Mayer Brown’s Government Contracts group successfully represented Consolidated Nuclear Security LLC (CNS) in securing the award of a $22.8 billion contract by the National Nuclear Security Administration (NNSA) in the face of three protests by a competitor. The contract is believed to be the largest ever awarded by the US Department of Energy and the NNSA.

In January 2013, CNS, an LLC comprised of Bechtel National Corporation, Lockheed Martin, ATK Launch Systems, and SOC LLC, was originally awarded the contract to consolidate the management and operation of two NNSA facilities, Y-12 security complex in Oak Ridge, Tennessee, and Pantex plant near Amarillo, Texas, with an option to include the Savannah River Tritium Operations. The work involves the management and operation of the facilities and includes maintaining and securing nuclear weapons. The focus of the contract is to consolidate the facilities and provide substantial operational cost savings to the government.

The award has been the subject of three protests before the Government Accountability Office (GAO) by Nuclear Production Partners LLC (NPP), an affiliate of Babcock & Wilcox, Inc.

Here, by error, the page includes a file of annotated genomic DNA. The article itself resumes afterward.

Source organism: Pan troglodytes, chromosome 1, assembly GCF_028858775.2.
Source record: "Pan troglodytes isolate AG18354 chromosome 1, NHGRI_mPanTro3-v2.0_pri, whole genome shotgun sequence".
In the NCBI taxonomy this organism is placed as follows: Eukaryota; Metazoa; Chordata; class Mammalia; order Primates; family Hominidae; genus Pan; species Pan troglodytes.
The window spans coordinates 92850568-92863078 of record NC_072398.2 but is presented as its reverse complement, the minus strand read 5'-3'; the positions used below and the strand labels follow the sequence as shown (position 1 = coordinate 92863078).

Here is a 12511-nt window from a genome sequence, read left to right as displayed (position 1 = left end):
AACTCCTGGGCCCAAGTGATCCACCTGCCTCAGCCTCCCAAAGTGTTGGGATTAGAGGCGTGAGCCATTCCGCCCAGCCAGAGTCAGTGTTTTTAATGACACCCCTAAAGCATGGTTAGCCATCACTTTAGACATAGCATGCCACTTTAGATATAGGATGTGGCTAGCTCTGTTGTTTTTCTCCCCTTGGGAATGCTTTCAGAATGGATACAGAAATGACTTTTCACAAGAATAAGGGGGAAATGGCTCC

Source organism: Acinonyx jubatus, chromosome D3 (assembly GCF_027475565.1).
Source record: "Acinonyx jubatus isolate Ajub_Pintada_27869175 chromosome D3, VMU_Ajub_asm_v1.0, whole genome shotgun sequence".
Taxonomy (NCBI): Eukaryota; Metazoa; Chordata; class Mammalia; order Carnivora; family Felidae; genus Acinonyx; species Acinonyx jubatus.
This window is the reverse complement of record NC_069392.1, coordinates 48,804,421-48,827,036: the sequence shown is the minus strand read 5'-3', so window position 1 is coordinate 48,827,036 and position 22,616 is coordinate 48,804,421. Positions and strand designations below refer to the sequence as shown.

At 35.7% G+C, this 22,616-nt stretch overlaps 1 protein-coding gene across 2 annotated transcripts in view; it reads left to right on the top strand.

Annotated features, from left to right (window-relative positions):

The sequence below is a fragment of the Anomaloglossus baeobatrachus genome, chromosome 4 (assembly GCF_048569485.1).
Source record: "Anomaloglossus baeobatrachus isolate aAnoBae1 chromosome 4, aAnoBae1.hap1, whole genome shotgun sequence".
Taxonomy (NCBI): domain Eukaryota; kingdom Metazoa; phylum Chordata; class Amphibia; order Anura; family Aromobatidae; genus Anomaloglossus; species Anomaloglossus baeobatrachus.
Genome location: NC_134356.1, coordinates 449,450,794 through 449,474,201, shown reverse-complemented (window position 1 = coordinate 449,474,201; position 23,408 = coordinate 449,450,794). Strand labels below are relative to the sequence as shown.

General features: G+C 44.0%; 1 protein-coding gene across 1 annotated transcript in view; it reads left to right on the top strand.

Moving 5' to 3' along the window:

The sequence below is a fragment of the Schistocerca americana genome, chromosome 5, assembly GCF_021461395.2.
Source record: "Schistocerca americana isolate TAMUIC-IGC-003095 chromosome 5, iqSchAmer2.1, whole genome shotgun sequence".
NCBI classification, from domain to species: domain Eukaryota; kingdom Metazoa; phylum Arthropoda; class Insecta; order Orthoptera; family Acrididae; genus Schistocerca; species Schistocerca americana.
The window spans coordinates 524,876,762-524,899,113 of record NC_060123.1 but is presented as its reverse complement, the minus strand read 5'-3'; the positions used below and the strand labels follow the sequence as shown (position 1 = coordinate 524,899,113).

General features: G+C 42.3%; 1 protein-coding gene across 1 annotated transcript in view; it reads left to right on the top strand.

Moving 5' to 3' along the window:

The first protest, filed in January 2013, was partially sustained in April 2013 when the GAO found that the NNSA lacked sufficient information to assess the offerors’ cost savings claims and recommended that NNSA reopen the competition to obtain the necessary information and reevaluate the cost savings. NNSA followed the GAO’s recommendation, but NPP filed another protest prior to submission of revised proposals in June 2013 claiming that more extensive proposal revisions should be allowed. That protest was denied as premature.

The latest protest, filed on November 20, 2013, challenged every aspect of NNSA’s evaluation and award decision and many aspects of the CNS proposal. Following a three-day hearing, GAO rejected all of the protester’s arguments and stated in its February 27, 2014 ruling that “While NPP is clearly dissatisfied with the agency’s various judgments and comparative assessments, it has failed to demonstrate that they were, in any material way, unreasonable.”

The Washington DC-based Mayer Brown team was led by partner Marcia Madsen and included partners David Dowd and Cameron Hamrick, counsel Luke Levasseur, associate Michelle Litteken and staff attorney Polly Myers.